Promega is committed to integrating the principles of sustainability across all aspects of our business. One recent area of focus for our PBI branch is a shift toward Green Chemistry. PBI synthesizes reagents and small molecules used in Promega products. After deciding “it was the right thing to do for our customers and for the environment,” the leader of Promega’s Corporate Responsibility Program, Corey Meek, assembled a few individuals to start a conversation about implementing Green Chemistry principles.

“It was the right thing to do for our customers and for the environment.”

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Working in the Lab to Save Animals in the Wild

Asian elephants with babies in Planckendael zoo, Muizen near Mechelen, Flanders, Belgium. Image copyright: Ad Meskens [CC BY-SA 4.0 (https://creativecommons.org/licenses/by-sa/4.0)] via Wikimedia Commons

Wildlife conservation is a major focus around the world. With habitat loss and climate change, Asian elephant populations are under severe pressure. Add in an infectious disease that is fatal to the young and you have a recipe for disaster. Even with efforts to breed the endangered Asian elephants in zoos to build the population, elephant endotheliotropic herpesvirus (EEHV) thwarts conservation efforts. EEHV causes hemorrhagic disease in Asian elephants younger than 10 years old, a disease with rapid onset and high mortality. In fact, some numbers indicate EEHV is the cause of death for at least 25% of Asian elephants born in zoos and the wild globally.

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Promega Scientists Helping Researchers and Students at the Marine Biological Laboratory

This summer, I had the opportunity to go to the Marine Biological Laboratory (MBL) in Woods Hole, Massachusetts. MBL was founded in 1888 as an institution that focuses on research and education. Woods Hole is located on Cape Cod and has rich biodiversity that is the focus of the resident researchers and the many others that travel there each summer. It was here that new model organisms were discovered, allowing significant advancement in various fields. For example, squid have large axons that allowed researchers to expand our knowledge of neurons.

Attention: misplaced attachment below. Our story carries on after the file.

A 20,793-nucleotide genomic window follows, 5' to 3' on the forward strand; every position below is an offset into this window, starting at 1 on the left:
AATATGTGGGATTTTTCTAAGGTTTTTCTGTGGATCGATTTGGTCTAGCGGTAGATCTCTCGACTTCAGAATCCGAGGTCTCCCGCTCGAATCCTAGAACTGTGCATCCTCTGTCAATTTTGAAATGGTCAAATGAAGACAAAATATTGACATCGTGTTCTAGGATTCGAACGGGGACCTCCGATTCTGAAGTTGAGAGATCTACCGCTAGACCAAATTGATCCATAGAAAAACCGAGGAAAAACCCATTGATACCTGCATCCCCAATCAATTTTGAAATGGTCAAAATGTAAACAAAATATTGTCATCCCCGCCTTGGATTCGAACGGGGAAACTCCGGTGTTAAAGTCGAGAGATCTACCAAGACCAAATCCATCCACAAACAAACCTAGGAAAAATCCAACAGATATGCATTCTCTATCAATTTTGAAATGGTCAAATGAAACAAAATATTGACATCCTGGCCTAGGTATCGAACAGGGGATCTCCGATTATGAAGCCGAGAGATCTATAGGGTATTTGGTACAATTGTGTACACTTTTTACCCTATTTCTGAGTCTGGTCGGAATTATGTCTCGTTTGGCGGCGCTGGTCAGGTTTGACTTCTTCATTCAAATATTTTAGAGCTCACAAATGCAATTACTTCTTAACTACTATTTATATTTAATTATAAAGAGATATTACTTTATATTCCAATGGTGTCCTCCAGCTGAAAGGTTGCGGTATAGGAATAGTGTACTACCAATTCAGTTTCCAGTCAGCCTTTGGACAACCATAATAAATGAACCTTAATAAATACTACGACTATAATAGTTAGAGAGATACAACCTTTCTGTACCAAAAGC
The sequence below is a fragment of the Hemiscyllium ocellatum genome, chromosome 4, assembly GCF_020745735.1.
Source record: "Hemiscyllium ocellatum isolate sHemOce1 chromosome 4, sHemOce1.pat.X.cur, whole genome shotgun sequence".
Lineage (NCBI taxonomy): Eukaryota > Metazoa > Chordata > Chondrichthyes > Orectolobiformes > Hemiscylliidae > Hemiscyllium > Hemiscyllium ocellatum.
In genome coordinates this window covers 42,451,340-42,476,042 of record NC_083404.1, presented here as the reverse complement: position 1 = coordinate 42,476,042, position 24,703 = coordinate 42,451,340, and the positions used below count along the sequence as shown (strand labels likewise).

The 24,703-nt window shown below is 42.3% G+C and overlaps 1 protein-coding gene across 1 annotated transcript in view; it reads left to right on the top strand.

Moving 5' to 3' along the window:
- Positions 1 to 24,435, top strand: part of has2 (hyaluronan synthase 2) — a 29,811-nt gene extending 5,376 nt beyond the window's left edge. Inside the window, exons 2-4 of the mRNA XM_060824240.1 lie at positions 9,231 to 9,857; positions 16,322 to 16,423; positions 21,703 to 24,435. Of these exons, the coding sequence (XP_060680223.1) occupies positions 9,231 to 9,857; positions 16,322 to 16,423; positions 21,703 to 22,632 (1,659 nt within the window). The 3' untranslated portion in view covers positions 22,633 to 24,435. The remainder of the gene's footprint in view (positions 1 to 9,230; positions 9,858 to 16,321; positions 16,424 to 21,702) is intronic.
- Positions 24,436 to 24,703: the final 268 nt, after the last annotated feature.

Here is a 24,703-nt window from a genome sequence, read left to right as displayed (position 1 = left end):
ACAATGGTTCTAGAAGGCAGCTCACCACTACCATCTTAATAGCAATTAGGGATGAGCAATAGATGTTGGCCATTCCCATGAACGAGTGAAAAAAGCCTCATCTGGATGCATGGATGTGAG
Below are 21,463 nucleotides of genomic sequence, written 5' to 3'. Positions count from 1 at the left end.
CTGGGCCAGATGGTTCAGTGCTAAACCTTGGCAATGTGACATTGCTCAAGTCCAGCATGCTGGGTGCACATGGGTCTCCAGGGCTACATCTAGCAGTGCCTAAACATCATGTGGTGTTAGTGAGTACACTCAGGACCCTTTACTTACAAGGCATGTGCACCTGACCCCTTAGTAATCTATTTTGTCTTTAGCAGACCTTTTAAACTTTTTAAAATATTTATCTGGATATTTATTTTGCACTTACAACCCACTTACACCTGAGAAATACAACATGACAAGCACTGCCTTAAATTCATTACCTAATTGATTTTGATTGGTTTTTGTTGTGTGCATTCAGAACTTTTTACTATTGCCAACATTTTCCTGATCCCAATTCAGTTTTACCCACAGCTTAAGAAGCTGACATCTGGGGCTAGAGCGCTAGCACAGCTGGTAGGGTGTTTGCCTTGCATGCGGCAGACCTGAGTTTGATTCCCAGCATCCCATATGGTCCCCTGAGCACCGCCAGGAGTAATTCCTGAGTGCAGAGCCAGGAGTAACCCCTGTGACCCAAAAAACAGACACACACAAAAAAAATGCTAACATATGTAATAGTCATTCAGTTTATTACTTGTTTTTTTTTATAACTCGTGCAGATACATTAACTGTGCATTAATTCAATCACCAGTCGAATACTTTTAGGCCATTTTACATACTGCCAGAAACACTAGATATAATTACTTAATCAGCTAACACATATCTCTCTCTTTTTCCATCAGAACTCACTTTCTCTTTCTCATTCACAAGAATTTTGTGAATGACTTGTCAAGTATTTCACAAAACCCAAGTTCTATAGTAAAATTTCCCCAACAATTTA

Over 500 scientists from over 300 institutions in over 30 countries come to MBL each year as trainees1. There are 19 advanced research training courses for pre-and post-doctoral scientists in development, reproduction, cell physiology, microbiology, infectious disease, neuroscience, and microscopy. Faculty that teach the courses are leaders in their respective fields. In addition, MBL has a neuro-physiology fellowship program through the Grass Foundation that allows early-stage researchers to come to MBL for 14 weeks to do research.

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Celebrating and Supporting Women in STEM for Science-a-thon

Photo via Mariel Mohns

During the week of October 14-18, scientists and science communicators around the world came together for a social media celebration of science, technology, engineering, and math (STEM). Science-a-thon has its roots in Madison, WI, where Tracey Holloway (a professor at UW-Madison) had the idea to raise money to support organizations that advance the careers of women in STEM fields.

This year, Science-a-thon participants collectively raised over $14,500 for three partner charities: the Earth Science Women’s Network, Girls Who Code, and the Society of Women Engineers.

We at Promega were proud to be an active supporter of the event through sponsorship and participation. This year, we had 5 employees share their #dayofscience through daily Instagram story takeovers, as well as their personal social media accounts to give followers a glimpse of #lifeatpromega.